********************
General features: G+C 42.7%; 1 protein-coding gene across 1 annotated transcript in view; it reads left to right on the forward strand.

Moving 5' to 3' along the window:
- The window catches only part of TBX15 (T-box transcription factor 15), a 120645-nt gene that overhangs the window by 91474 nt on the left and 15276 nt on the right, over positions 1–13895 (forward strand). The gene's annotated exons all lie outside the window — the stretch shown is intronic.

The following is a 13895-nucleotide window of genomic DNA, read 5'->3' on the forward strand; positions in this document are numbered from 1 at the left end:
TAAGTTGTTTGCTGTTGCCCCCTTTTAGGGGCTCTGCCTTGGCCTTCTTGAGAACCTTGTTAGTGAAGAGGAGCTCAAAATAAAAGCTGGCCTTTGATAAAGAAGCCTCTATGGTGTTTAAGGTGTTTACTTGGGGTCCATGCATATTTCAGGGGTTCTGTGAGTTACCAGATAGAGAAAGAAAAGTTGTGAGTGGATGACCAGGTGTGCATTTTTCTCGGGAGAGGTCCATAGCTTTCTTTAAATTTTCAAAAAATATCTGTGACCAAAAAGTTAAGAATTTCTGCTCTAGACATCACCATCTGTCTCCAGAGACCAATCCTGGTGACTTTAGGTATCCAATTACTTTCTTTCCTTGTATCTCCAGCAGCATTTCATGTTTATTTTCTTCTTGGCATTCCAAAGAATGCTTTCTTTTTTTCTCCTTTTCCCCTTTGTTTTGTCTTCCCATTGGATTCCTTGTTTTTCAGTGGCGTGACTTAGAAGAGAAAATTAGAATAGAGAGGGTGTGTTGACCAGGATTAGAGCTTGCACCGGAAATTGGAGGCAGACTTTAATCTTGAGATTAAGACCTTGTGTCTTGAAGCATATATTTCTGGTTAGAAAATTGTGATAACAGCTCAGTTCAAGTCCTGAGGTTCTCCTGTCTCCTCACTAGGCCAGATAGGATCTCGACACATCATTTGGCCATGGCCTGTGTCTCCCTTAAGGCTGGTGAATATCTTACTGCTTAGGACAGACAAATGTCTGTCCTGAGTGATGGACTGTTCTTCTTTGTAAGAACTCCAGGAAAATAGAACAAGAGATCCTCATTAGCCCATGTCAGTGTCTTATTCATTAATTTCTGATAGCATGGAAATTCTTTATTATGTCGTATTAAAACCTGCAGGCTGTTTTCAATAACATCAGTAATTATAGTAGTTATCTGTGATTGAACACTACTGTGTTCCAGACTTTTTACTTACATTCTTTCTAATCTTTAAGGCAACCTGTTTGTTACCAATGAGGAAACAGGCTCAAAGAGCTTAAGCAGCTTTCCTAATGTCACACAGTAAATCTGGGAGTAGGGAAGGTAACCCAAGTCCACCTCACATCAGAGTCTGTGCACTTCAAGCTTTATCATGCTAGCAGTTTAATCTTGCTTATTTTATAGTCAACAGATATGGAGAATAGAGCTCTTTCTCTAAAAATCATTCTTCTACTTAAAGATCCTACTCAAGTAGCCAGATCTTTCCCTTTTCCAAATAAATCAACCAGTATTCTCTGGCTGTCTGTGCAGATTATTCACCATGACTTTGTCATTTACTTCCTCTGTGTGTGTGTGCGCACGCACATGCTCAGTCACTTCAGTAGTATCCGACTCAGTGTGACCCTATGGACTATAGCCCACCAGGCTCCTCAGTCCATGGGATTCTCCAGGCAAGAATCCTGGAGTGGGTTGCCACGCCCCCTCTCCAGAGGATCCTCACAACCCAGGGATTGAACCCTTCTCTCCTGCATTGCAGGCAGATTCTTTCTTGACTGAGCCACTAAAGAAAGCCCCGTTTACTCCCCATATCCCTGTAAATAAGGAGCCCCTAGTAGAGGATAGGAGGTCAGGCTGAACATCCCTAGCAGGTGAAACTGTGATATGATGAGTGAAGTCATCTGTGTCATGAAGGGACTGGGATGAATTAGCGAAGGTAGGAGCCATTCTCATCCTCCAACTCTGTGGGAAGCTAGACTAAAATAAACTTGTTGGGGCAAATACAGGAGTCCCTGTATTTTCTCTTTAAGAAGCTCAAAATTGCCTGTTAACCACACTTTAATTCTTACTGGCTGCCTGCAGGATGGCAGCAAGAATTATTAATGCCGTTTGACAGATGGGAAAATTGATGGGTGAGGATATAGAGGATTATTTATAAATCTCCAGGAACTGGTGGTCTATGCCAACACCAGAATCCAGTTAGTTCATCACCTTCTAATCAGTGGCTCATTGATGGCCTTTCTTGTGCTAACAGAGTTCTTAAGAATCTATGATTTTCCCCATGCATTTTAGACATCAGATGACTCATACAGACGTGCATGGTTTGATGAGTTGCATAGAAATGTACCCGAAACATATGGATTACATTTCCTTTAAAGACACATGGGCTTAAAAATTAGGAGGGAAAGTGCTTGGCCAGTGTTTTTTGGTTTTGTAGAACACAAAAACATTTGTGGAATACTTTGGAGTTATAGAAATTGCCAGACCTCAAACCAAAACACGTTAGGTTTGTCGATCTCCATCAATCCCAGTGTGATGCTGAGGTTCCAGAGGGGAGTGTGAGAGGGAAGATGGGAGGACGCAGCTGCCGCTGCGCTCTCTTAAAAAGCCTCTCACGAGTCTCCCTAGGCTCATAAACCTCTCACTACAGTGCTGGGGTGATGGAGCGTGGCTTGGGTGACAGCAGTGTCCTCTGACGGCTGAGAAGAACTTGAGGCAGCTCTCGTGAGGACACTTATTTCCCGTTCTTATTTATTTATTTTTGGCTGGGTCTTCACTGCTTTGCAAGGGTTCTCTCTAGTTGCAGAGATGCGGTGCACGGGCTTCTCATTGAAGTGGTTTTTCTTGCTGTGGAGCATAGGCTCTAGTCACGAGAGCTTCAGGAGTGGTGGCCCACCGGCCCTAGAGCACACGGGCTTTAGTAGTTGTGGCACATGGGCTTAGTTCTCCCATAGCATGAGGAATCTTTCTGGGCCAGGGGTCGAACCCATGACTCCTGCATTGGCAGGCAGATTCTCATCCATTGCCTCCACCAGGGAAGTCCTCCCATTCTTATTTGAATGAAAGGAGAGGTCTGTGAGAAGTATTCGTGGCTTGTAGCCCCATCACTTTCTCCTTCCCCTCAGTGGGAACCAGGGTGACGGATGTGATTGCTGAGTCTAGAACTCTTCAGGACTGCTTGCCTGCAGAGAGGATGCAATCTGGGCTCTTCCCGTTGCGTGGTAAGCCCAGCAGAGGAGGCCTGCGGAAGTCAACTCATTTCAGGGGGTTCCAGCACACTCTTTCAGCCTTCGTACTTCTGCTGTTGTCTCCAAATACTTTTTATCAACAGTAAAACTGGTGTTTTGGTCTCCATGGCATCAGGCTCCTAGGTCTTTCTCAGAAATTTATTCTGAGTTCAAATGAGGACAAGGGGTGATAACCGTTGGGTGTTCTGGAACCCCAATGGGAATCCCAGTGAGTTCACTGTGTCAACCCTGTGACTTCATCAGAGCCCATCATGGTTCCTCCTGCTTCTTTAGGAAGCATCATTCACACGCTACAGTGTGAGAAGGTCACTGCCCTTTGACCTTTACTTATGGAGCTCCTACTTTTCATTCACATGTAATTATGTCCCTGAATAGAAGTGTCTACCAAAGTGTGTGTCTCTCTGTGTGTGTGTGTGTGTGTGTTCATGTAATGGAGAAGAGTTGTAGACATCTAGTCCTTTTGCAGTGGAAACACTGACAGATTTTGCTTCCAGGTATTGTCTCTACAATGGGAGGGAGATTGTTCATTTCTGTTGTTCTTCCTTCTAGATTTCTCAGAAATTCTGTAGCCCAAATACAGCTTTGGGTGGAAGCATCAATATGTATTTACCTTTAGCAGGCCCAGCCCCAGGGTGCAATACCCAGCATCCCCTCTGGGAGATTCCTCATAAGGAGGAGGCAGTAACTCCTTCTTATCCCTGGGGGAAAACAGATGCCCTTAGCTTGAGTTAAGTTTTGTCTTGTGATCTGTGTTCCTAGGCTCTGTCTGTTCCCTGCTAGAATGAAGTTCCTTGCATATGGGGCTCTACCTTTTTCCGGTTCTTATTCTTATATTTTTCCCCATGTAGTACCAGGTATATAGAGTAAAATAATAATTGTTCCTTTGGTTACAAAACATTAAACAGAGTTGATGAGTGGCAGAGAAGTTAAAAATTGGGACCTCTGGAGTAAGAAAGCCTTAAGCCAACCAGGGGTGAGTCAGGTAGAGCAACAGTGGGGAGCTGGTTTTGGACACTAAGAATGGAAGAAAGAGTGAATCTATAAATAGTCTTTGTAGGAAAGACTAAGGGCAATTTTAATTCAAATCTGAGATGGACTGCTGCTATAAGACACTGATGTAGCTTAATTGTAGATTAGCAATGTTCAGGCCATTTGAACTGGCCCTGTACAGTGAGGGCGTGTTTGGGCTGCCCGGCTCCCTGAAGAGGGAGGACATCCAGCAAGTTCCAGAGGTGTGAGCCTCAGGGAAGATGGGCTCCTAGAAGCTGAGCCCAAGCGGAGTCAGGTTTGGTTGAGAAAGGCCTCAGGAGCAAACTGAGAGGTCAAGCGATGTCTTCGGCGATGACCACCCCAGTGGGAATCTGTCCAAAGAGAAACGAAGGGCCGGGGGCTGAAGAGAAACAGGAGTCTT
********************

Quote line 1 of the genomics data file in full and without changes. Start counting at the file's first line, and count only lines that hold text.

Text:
General features: G+C 42.7%; 1 protein-coding gene across 1 annotated transcript in view; it reads left to right on the forward strand.